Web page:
Reporters Without Borders (RSF) is disturbed by former leading Kommersant journalist Ivan Safronov’s arrest on a treason charge yesterday in Moscow and calls on the Russian authorities to be more transparent what he is alleged to have done.
The author of many sensational stories about Russia’s domestic politics, armed forces and space policy in the course of his journalistic career, Safronov is now facing a possible 20-year prison sentence for allegedly betraying his country.
After plainclothes agents arrested him outside his apartment, the Federal Security Service (FSB) issued a terse statement accusing him of gathering “state secrets” including information about Russia’s “defence and security” for a NATO-member country.
“We are deeply disturbed by Ivan Safronov’s arrest, especially as it comes just a day after another journalist was convicted of ‘justifying terrorism’,” said Jeanne Cavelier, the head of RSF’s Eastern Europe and Central Asia desk.
“Although the Kremlin insists that it is not linked to his journalistic activities, the lack of details makes it suspect. The authorities cannot hide behind ‘national interest’. We urge them to be more specific about the reasons for his arrest and to conduct the investigation in the most transparent manner possible.”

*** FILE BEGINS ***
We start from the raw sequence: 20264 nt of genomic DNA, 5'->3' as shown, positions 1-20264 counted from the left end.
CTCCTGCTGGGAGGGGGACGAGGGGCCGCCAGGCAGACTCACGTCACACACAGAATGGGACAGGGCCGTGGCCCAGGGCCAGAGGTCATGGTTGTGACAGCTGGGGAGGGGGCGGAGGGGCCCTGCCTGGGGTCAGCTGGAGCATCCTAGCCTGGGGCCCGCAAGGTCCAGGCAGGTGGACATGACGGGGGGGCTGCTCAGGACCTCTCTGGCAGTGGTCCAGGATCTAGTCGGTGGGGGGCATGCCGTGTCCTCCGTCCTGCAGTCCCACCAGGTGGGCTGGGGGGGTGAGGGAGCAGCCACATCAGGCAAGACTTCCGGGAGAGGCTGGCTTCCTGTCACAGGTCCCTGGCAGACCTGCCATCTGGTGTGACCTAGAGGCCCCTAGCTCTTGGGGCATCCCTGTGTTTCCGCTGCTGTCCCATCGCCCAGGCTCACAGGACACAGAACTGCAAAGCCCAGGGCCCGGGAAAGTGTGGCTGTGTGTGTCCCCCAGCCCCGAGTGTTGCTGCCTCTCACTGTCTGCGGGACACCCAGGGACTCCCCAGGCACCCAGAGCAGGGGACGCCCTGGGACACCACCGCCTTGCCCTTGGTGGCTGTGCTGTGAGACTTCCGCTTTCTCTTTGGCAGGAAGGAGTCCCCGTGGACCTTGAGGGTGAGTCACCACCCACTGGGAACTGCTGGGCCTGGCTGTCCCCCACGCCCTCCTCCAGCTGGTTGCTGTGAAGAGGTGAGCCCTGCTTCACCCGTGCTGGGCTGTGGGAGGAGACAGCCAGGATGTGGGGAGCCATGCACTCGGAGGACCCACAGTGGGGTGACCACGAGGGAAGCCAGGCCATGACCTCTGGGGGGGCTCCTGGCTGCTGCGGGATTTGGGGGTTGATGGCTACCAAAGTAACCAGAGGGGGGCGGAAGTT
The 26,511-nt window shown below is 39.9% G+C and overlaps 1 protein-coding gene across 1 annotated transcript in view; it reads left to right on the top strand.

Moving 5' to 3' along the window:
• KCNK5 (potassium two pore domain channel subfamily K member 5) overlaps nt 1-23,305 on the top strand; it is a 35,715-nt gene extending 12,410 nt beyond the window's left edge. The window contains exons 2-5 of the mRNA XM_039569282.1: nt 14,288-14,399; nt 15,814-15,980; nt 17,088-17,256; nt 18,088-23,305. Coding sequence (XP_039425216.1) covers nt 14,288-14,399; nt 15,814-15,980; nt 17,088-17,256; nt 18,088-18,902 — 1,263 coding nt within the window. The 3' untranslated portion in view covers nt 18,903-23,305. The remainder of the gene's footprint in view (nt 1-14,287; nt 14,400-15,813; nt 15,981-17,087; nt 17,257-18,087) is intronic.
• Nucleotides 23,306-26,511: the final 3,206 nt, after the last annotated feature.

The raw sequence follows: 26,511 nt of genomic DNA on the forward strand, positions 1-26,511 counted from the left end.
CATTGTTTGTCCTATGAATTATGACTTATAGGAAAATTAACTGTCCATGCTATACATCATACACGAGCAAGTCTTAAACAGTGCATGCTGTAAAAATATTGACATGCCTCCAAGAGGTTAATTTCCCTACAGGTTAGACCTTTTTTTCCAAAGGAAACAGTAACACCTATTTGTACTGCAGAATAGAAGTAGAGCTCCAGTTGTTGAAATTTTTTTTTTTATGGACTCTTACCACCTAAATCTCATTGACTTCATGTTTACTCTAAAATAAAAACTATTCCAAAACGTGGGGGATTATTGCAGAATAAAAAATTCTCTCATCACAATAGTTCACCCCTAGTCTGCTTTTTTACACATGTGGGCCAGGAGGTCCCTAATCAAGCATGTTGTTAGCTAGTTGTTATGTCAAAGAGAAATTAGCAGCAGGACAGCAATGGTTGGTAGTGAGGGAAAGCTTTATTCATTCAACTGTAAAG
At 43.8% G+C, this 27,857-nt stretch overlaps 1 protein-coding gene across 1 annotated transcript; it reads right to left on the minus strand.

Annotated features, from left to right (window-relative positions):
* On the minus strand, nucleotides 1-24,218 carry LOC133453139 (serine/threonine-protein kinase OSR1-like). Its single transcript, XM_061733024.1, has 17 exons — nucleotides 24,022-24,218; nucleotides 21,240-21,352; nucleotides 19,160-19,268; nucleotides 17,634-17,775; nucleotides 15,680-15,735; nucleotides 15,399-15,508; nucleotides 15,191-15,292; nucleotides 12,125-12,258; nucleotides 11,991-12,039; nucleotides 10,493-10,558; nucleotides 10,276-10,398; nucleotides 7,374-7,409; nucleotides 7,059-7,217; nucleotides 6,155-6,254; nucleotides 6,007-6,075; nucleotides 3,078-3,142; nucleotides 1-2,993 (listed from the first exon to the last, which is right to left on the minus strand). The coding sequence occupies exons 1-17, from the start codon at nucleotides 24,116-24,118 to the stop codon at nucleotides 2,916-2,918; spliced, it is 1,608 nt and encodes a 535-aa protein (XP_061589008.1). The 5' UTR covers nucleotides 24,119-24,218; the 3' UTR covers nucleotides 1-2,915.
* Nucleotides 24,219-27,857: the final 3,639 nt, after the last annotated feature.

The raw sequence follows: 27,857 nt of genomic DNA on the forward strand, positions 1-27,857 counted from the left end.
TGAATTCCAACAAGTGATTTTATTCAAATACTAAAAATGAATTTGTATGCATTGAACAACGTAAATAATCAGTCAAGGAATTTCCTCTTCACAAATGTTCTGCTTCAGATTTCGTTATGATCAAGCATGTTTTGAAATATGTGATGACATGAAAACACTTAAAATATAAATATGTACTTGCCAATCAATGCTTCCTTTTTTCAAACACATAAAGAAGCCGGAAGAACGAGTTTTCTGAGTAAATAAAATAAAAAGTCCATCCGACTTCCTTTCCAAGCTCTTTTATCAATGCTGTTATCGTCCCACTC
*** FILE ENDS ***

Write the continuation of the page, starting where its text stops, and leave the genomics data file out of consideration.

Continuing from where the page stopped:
Safronov left the business daily Vedomosti in April in protest against editorial interference in the newsroom’s reporting. Since then, he had been working as a media advisor to the head of Russia’s civilian space agency, Roscosmos, which said his arrest was not linked to his work for them. Agents searched both his office and his home yesterday.
Safronov was fired from Kommersant, a politics and business daily, in May 2019 after an article about the speaker of the Russian parliament’s upper house, a reputed ally of President Vladimir Putin. Many of his colleagues in Kommersant’s political section resigned in protest at the time. Kommersant’s newsroom issued a statement in support of Safronov yesterday.
Russia is ranked 149th out of 180 countries in RSF's 2020 World Press Freedom Index.